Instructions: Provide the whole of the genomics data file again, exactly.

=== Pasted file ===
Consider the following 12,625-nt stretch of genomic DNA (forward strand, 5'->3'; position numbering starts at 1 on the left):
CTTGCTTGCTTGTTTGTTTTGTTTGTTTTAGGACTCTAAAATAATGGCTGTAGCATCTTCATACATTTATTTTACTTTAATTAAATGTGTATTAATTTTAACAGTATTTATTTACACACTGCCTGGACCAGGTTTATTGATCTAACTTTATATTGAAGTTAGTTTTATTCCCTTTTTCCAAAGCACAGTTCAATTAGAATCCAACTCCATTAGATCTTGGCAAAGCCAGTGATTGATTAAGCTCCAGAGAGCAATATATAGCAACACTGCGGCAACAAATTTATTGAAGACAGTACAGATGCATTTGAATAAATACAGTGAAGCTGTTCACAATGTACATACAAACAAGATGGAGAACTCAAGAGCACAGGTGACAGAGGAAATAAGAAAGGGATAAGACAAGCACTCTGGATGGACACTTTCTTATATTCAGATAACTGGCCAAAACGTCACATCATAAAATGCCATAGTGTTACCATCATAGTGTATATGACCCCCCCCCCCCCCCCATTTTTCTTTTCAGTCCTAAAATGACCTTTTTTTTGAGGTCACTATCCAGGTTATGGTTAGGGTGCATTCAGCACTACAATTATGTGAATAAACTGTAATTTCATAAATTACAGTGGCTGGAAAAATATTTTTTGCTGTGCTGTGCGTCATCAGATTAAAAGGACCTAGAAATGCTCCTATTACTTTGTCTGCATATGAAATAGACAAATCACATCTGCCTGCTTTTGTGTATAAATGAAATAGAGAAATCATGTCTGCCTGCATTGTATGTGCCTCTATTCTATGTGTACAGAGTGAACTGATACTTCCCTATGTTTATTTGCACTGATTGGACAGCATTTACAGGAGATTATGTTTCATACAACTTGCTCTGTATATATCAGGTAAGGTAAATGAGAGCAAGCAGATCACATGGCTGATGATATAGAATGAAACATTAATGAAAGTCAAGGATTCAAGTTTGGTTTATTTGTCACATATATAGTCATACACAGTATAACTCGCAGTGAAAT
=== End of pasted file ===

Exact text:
Consider the following 12,625-nt stretch of genomic DNA (forward strand, 5'->3'; position numbering starts at 1 on the left):
CTTGCTTGCTTGTTTGTTTTGTTTGTTTTAGGACTCTAAAATAATGGCTGTAGCATCTTCATACATTTATTTTACTTTAATTAAATGTGTATTAATTTTAACAGTATTTATTTACACACTGCCTGGACCAGGTTTATTGATCTAACTTTATATTGAAGTTAGTTTTATTCCCTTTTTCCAAAGCACAGTTCAATTAGAATCCAACTCCATTAGATCTTGGCAAAGCCAGTGATTGATTAAGCTCCAGAGAGCAATATATAGCAACACTGCGGCAACAAATTTATTGAAGACAGTACAGATGCATTTGAATAAATACAGTGAAGCTGTTCACAATGTACATACAAACAAGATGGAGAACTCAAGAGCACAGGTGACAGAGGAAATAAGAAAGGGATAAGACAAGCACTCTGGATGGACACTTTCTTATATTCAGATAACTGGCCAAAACGTCACATCATAAAATGCCATAGTGTTACCATCATAGTGTATATGACCCCCCCCCCCCCCCCATTTTTCTTTTCAGTCCTAAAATGACCTTTTTTTTGAGGTCACTATCCAGGTTATGGTTAGGGTGCATTCAGCACTACAATTATGTGAATAAACTGTAATTTCATAAATTACAGTGGCTGGAAAAATATTTTTTGCTGTGCTGTGCGTCATCAGATTAAAAGGACCTAGAAATGCTCCTATTACTTTGTCTGCATATGAAATAGACAAATCACATCTGCCTGCTTTTGTGTATAAATGAAATAGAGAAATCATGTCTGCCTGCATTGTATGTGCCTCTATTCTATGTGTACAGAGTGAACTGATACTTCCCTATGTTTATTTGCACTGATTGGACAGCATTTACAGGAGATTATGTTTCATACAACTTGCTCTGTATATATCAGGTAAGGTAAATGAGAGCAAGCAGATCACATGGCTGATGATATAGAATGAAACATTAATGAAAGTCAAGGATTCAAGTTTGGTTTATTTGTCACATATATAGTCATACACAGTATAACTCGCAGTGAAAT